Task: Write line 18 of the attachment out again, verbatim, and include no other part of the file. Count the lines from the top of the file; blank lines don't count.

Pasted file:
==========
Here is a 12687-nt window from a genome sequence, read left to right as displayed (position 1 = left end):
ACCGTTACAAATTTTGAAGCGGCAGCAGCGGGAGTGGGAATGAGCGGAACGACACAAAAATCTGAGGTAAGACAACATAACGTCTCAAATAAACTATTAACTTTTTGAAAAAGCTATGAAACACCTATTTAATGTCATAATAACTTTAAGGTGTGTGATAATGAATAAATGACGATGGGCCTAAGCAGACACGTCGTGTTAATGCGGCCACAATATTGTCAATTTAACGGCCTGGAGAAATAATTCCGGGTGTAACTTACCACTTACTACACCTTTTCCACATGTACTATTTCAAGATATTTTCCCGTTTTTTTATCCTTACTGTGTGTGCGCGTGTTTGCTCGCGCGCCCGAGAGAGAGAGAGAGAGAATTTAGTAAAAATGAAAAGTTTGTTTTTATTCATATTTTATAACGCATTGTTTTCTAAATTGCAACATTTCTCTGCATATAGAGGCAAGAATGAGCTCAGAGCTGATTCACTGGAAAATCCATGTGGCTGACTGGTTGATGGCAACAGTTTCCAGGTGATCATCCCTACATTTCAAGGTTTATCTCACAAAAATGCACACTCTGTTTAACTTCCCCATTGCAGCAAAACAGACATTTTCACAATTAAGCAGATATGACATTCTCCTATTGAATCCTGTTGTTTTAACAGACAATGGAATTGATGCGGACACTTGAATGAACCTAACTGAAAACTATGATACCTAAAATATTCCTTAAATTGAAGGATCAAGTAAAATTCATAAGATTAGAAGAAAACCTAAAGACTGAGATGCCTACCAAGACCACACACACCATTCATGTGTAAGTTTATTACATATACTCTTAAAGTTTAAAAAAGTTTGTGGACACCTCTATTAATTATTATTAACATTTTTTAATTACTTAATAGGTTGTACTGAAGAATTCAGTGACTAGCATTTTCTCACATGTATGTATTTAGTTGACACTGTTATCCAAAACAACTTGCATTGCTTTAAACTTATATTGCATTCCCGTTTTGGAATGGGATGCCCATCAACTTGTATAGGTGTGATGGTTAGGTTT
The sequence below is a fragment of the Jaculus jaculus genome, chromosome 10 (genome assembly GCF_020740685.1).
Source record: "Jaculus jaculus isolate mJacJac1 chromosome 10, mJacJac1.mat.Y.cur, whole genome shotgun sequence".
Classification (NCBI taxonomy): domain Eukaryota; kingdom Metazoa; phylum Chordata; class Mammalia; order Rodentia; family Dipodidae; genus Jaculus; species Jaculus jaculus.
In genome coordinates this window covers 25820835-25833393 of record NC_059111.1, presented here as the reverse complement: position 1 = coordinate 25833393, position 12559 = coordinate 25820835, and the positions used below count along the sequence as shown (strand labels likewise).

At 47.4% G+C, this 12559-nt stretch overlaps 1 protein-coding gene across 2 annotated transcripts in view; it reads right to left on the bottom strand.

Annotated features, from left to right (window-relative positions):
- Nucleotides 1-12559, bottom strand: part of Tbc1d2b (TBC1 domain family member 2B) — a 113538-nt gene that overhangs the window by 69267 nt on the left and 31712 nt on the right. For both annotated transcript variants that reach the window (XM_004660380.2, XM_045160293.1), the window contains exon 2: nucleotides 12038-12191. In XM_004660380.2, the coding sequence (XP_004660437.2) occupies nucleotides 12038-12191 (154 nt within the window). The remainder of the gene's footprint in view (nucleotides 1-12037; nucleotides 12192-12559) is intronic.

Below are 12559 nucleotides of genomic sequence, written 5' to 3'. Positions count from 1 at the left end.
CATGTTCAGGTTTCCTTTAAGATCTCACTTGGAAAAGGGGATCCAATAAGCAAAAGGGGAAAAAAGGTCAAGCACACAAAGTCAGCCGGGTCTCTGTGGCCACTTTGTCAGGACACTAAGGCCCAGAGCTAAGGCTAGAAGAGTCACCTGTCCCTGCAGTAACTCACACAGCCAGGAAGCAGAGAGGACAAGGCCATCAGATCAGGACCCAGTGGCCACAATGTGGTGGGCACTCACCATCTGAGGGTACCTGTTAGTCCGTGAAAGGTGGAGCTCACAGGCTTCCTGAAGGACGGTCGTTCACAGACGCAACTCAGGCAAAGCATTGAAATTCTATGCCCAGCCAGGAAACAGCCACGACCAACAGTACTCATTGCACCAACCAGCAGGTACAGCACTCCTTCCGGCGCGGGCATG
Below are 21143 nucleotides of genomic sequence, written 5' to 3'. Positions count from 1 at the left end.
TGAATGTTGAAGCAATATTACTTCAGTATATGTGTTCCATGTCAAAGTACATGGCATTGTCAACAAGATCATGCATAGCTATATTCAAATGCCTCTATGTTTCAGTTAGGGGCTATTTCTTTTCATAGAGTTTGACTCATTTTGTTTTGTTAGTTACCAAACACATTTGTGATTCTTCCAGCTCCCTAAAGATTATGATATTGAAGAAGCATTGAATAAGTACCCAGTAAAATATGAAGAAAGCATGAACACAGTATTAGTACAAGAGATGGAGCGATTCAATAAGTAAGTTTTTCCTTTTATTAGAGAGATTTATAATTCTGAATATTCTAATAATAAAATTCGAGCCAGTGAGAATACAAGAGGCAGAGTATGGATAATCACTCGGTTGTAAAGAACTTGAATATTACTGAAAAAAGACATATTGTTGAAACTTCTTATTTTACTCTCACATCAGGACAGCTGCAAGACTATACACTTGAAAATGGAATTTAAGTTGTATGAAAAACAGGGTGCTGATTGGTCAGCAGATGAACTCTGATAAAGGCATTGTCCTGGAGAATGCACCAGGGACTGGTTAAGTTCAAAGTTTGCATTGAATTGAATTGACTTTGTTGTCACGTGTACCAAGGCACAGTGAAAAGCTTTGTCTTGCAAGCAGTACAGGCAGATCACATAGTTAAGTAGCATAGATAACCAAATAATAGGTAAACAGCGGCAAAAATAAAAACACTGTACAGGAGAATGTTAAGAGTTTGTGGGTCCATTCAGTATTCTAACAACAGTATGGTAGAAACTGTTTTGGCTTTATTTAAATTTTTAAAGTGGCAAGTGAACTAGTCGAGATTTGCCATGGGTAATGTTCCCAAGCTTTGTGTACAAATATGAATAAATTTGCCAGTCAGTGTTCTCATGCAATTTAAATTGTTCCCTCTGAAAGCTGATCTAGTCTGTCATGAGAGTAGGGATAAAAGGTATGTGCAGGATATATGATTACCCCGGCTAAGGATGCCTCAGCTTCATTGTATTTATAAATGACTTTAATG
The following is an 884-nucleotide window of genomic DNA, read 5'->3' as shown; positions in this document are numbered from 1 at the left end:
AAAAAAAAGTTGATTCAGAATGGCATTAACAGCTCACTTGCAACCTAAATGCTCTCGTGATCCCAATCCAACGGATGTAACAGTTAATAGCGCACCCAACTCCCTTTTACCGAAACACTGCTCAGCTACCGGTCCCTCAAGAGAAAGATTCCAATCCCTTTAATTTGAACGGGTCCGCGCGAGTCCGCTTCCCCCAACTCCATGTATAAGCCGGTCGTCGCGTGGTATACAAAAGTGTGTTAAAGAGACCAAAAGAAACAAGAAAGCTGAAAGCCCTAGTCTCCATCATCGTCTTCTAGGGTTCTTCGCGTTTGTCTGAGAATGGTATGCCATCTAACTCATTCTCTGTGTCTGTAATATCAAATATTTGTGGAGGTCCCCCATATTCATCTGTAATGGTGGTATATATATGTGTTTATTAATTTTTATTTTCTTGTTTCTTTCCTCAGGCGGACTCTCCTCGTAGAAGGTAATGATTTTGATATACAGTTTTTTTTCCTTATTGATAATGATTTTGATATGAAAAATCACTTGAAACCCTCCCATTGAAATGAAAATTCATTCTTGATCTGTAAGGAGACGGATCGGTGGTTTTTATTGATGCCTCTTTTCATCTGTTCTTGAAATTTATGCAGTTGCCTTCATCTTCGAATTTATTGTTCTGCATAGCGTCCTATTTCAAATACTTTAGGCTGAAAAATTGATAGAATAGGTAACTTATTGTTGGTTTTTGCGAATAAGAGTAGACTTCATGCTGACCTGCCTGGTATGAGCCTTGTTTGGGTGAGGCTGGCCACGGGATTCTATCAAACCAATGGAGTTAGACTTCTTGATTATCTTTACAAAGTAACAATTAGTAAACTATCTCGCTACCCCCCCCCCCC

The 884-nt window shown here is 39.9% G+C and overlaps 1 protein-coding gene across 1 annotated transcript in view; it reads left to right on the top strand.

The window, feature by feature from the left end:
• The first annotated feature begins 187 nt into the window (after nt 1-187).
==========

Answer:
• The first annotated feature begins 187 nt into the window (after nt 1-187).